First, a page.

FDA and Life Sciences Relationship: PwC’s Improving America’s Health V

Starting in 1995, PricewaterhouseCoopers (PwC) has surveyed the life sciences industry on its working relationship with the US Food and Drug Administration (FDA), its chief regulatory agency. This year’s fifth survey produced mixed results for industry and the FDA. See the PwC press release for more information.

Among the six key findings described in the Executive Summary, four seem especially important for regulatory writers (1):

  1. Despite complex scientific, economic and political changes, the relationship has improved; but problems remain. 78% of respondents said that the agency’s guidance documents have increased industry’s understanding of FDA’s expectations. I know from first-hand experience that this has been a major initiative by the FDA over the past 3-4 years. FDA personnel regularly speak at events sponsored by the Drug Industry Association (DIA) and Regulatory Affairs Professionals Society (RAPS), two of the largest professional organizations for regulatory writers and regulatory personnel. However, problems persist as 30% of respondents saw no change in the agency’s approval process over the last two years, and more than 60% said that the FDA changed its position during their review. Working with a number of biopharma customers at TRA360, this is a consistent issue and one the agency needs to address. Better training, oversight, and assessment seem like valuable areas for improvement.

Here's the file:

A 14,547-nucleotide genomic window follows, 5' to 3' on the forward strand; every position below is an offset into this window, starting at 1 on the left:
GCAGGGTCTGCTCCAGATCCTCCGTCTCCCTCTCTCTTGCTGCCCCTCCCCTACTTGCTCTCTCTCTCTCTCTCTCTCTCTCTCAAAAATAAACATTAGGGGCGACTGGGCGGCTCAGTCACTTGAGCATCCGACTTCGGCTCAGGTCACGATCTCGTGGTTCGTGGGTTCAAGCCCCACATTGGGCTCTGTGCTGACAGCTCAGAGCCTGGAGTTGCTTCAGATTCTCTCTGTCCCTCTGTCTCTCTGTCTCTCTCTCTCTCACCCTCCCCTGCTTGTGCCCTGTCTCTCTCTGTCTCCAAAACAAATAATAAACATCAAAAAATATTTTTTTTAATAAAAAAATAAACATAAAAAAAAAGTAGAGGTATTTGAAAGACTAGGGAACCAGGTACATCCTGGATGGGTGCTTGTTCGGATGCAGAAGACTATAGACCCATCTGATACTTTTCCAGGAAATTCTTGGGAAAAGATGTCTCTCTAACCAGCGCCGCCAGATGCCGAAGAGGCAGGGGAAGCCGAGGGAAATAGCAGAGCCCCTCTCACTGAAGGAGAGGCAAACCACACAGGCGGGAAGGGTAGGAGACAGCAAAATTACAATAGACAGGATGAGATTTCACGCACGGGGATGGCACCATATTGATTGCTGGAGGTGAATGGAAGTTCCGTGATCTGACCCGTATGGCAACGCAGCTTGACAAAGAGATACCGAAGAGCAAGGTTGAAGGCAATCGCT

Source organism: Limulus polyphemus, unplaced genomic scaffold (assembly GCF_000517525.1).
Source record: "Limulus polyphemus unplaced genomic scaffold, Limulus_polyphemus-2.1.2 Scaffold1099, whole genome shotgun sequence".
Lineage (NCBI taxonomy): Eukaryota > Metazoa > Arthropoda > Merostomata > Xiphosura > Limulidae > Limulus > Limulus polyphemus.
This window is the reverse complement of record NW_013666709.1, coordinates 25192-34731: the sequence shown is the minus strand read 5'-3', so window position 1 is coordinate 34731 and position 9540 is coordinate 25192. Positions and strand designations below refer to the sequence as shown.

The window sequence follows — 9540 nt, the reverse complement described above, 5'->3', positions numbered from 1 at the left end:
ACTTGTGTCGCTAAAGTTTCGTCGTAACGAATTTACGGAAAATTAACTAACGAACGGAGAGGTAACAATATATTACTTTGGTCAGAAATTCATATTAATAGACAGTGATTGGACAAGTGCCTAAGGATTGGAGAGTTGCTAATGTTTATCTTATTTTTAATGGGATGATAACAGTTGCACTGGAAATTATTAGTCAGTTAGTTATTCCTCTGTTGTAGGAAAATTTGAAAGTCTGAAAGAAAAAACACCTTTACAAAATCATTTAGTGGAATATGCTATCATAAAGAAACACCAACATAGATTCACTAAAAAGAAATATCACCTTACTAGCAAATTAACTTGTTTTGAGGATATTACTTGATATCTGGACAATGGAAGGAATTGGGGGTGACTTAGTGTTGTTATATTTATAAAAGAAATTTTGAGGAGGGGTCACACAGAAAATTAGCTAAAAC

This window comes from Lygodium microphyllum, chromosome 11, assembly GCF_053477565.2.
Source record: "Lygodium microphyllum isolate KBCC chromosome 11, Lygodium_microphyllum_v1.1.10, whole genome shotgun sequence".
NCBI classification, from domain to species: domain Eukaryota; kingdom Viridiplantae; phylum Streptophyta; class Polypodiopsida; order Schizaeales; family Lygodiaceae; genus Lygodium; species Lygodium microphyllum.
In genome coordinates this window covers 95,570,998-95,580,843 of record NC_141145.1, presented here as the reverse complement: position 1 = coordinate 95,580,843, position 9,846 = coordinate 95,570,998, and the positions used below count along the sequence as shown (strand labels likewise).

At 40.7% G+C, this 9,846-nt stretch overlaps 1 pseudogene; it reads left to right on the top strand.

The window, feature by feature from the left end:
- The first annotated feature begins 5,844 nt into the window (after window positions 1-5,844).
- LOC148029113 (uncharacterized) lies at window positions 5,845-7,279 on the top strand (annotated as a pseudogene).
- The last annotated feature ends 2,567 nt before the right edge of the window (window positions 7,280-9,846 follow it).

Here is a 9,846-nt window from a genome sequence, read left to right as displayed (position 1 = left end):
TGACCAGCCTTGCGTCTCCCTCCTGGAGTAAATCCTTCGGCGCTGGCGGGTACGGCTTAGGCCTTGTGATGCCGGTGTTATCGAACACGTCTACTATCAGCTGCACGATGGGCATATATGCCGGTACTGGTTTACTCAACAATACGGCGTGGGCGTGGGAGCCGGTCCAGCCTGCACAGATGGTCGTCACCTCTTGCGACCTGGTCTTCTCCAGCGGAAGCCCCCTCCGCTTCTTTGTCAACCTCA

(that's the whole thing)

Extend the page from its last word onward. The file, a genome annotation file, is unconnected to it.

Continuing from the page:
2. FDA approval process lags in both scientific and technological advances. Industry feels that the agency is not keeping up with technology, something we hear from our customers, vendors, and regulatory consultants all the time. Part of this is the usual industry-government divide, but in my opinion, both parties need to work harder to bridge the gap. Joint initiatives have been underway for years, but more creative solutions are needed.
  3. More frequent, open and clear communications could benefit both sides. After 10+ years as a regulatory professional, this is no real surprise. Industry needs to do a better job at scheduling meetings with FDA—pre-submission and end-of-phase—and FDA needs to be more proactive in requesting them. And FDA needs to work hard to standardize submission requirements throughout the development process, especially in the endgame when delays or failures are more expensive.
  4. Opportunities abound to improve America’s health. Increased collaboration between industry and the FDA are essential here, especially with regard to the agency’s high stakes, all-or-nothing approach to drug approval. Based on my experience, regulatory professionals can be key players in successful outcomes here.

Overall, I found PwC’s Improving America’s Health V an insightful survey, rich with important data for biotech, pharma, and medical device companies, regulatory professionals, regulatory writers, medical writers, and medical communicators. The complete findings of the study and a podcast on the report are available for download at: http://www.pwc.com/us/fdasurvey.

(1) Improving America’s Health V, http://bit.ly/ekbSxf, page 3.